Working as a therapist was a natural transition. His counseling philosophy is simple: “People are too hard on themselves.” Voelker wants people to relax and be kinder to themselves. “I think our culture and often our own families don’t value human dignity. We don’t give each other enough love and compassion and empathy. We’re too busy.” He wanted to create that space for understanding that the culture lacked. In his practice, Jake gives people space to be themselves. He honors their experiences, their traumas, their fears and their dreams, believing that in doing so, he is honoring their dignity as persons.
As a therapist, Voelker is most interested in the psychological effects of trauma. He describes how harmful experiences, whether demonstrably significant or seemingly insignificant, cause us to form negative beliefs about ourselves, which can lead to a whole slew of unproductive coping mechanisms. In order to defeat these beliefs and behaviors, we must process the experience that allowed them to be formed in the first place. Voelker uses a process in his practice known as EMDR (eye movement desensitization and reprocessing), which simulates REM sleep to help patients process traumatic memories.
We don’t give each other enough love and compassion and empathy. We’re too busy.Jake Voelker ‘08
When it comes to his other specialties, Voelker sees them through the lens of trauma, always searching for the roots of the behaviors he encounters. One of his areas of focus is pornography addiction – a direct attack on the dignity of both men and women. He notes that porn is highly addictive and that, once the addiction begins, it is often used as a coping mechanism to avoid dealing with the real issues at hand. The addicted person turns to porn when he or she feels lonely, overwhelmed or inadequate. Voelker has found that many of his clients turn to porn because they lack genuine connections. Ironically, porn erodes the connections they do have and stands in the way of forming deep romantic bonds.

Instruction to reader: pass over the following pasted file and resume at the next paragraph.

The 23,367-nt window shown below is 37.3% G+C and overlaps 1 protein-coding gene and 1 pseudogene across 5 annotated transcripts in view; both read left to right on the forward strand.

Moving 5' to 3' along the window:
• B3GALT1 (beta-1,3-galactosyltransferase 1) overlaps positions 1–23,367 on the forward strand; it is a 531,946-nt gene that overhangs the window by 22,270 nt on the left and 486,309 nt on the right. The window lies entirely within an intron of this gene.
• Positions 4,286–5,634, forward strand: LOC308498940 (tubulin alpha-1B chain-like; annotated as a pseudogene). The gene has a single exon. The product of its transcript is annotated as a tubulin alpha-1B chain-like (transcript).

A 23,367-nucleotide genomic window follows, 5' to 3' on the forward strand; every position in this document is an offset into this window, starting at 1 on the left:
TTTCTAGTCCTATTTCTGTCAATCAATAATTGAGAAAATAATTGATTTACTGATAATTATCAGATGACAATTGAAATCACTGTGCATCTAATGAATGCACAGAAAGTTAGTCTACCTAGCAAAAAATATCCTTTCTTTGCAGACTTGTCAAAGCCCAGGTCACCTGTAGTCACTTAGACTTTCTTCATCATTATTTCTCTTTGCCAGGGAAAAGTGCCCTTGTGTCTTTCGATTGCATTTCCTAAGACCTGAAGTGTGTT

Voelker estimates that around 75% of his clients are Catholic. This means that he can address the whole person, including the spiritual side, in his therapy sessions, often praying with clients. To drive home his message of self-compassion, Voelker has a devotion to Divine Mercy and has passed out copies of St. Faustina’s diary as a component of his practice.
Jake Voelker can be found at jakevoelker.com. In addition to his private practice, Voelker works as an independent contractor for Parkdale Therapy Group (parkdaletherapy.org), Saint John Vianney College Seminary, and the Archdiocesan Tribunal.